Our reports cover a variety of timely topics and trends and are designed to help you learn more and be an informed investor.
Municipal infrastructure revenue bonds represent a growing investment opportunity with the potential to capture real current income, relatively stable credit quality, and the chance to enhance the overall risk and return profile of a diversified investment portfolio.
Standish's Tax Sensitive Investment Team believes that relatively favorable technical conditions are likely to persist in the municipal market in 2015, which may make a strong case for this asset class to both domestic and overseas investors seeking yield and diversification.
Portfolio managers and strategists from BNY Mellon Investment Management and its affiliates believe the conclusion of quantitative easing presents both opportunities and risks.
Mellon Capital discusses the potential benefits of smart beta strategies, which combine the more favorable elements of both active and passive approaches, and why Strategic beta may be the next generation smart-beta solution.
Paul Hatfield of Alcentra, one of the world's largest sub-investment grade credit managers, still sees opportunities for selective investors in the Bank Loans space, despite concerns about overheated valuations and deteriorating credit.
Charles Cook of The Boston Company discusses how this liquid alternative may reduce portfolio volatility while pursuing attractive total returns in a diversified portfolio as well as help to better manage downside risk compared to other traditional asset classes.
Investors should consider the investment objectives, risks, charges, and expenses of the fund carefully before investing. Download a prospectus that contains this and other information about the fund, and read it carefully before investing.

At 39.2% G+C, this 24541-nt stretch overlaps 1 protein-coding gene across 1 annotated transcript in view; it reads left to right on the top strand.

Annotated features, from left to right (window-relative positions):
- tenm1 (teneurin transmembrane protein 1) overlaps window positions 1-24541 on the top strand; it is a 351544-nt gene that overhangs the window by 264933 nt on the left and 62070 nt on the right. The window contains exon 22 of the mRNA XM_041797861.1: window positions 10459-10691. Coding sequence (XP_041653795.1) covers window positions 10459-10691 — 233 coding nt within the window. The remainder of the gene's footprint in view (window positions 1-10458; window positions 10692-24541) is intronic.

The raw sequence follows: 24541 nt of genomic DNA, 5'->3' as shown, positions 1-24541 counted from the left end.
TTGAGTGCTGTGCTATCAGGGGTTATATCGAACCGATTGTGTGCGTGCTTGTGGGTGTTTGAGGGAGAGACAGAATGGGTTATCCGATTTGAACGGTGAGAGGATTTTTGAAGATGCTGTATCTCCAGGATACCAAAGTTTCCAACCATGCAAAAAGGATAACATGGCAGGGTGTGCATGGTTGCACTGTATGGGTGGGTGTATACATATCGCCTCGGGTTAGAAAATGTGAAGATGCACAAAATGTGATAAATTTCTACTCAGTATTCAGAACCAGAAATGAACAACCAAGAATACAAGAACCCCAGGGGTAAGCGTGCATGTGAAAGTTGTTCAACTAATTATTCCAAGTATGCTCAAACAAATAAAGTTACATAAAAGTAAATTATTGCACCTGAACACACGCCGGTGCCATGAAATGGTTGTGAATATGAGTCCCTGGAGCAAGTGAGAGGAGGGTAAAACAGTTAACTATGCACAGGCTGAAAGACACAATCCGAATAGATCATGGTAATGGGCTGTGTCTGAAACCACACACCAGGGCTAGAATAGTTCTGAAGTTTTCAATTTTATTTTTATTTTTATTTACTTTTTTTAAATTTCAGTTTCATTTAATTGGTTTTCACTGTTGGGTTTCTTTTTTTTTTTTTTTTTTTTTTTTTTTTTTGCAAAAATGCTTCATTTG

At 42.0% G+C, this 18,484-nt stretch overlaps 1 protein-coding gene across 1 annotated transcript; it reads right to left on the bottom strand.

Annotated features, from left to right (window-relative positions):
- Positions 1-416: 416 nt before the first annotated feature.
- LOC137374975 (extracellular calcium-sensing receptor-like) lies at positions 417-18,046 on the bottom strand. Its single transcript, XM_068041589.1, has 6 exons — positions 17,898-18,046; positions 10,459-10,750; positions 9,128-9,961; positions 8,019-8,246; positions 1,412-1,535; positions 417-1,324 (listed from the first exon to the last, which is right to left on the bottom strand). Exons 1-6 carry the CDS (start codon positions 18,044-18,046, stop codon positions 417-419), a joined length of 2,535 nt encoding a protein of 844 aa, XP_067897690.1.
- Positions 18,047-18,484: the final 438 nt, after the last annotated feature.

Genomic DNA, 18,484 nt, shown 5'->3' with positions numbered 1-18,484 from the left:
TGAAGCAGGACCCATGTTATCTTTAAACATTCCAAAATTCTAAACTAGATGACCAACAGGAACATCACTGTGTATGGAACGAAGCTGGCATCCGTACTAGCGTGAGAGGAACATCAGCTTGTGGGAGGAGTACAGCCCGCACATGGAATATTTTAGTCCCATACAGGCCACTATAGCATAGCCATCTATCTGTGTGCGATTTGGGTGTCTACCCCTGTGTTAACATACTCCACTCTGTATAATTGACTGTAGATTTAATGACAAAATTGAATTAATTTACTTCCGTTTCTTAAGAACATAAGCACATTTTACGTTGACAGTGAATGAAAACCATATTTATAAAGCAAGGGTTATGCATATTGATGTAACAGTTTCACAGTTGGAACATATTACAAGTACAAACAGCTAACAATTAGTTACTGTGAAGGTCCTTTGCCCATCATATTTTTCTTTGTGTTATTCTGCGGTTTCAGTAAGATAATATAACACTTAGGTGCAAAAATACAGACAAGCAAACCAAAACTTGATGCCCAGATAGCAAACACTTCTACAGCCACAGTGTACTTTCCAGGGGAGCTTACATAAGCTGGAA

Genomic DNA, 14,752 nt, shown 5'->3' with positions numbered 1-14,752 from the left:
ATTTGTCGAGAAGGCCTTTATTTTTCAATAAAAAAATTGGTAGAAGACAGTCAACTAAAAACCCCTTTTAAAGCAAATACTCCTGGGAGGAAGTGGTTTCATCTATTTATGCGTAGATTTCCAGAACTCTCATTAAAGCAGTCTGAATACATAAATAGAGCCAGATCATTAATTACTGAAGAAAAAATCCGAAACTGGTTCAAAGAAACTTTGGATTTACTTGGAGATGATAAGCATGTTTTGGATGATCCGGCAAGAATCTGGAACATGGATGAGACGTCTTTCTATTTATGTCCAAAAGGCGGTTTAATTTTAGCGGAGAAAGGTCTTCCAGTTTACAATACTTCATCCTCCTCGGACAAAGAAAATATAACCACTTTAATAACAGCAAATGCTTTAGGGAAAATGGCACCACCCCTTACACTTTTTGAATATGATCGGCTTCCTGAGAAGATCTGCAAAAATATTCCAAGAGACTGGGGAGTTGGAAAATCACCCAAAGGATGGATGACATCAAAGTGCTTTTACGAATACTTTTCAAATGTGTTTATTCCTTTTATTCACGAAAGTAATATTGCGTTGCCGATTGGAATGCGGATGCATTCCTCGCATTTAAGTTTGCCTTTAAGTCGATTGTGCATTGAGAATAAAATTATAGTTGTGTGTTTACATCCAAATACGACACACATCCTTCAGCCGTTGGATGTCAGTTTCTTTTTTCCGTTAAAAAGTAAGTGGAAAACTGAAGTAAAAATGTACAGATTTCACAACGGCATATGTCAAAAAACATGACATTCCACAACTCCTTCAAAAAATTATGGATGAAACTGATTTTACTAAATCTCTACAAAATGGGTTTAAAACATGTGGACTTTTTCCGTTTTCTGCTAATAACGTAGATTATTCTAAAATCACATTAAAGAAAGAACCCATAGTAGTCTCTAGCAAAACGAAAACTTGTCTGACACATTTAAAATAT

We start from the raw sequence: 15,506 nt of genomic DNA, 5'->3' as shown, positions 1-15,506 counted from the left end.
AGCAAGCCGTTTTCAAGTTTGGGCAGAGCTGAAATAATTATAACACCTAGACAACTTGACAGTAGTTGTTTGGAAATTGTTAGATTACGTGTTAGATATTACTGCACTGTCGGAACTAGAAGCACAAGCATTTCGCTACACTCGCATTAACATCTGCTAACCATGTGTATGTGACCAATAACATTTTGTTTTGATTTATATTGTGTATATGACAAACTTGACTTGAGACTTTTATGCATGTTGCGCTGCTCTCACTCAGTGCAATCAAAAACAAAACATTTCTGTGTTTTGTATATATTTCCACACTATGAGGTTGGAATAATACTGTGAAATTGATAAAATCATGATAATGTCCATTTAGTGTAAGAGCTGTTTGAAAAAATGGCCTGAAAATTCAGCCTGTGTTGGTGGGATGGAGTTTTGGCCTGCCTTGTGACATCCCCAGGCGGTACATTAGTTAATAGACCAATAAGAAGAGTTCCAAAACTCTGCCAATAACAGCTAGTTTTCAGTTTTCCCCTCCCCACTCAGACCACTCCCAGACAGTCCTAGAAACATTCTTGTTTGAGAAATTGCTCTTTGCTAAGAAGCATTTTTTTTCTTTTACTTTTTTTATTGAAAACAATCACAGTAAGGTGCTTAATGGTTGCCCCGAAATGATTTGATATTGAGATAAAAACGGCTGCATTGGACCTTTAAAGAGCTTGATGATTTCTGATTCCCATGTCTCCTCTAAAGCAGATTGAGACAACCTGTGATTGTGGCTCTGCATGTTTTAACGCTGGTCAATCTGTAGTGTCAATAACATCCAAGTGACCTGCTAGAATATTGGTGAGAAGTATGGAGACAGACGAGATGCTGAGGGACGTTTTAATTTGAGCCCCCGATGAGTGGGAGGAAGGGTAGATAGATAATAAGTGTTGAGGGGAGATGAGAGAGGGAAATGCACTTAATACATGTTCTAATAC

Equity funds are subject generally to market, market sector, market liquidity, issuer, and investment style risks, among other factors, to varying degrees.
Bond funds are subject generally to interest rate, credit, liquidity (except government-only funds), prepayment and extension risks (for mortgage funds), and market risks, to varying degrees. Generally, all other factors being equal, bond prices are inversely related to interest-rate changes, and rate increases can produce price declines.
High yield bonds involve increased credit and liquidity risk compared with investment grade bonds and are considered speculative in terms of the issuer's ability to pay interest and repay principal on a timely basis.
Small- and mid-sized companies carry additional risks because their earnings and revenues tend to be less predictable, and their share prices more volatile than those of larger, more established companies. They also tend to be less liquid than larger company stocks.
Investing internationally involves special risks, including changes in currency exchange rates, political, economic and social instability, a lack of comprehensive company information, differing auditing and legal standards and less market liquidity. These risks are generally greater with emerging market countries than with more economically and politically established foreign countries.
Diversification does not guarantee a profit or protect against loss.
There is no guarantee that dividend-paying companies will continue to pay or increase their dividends.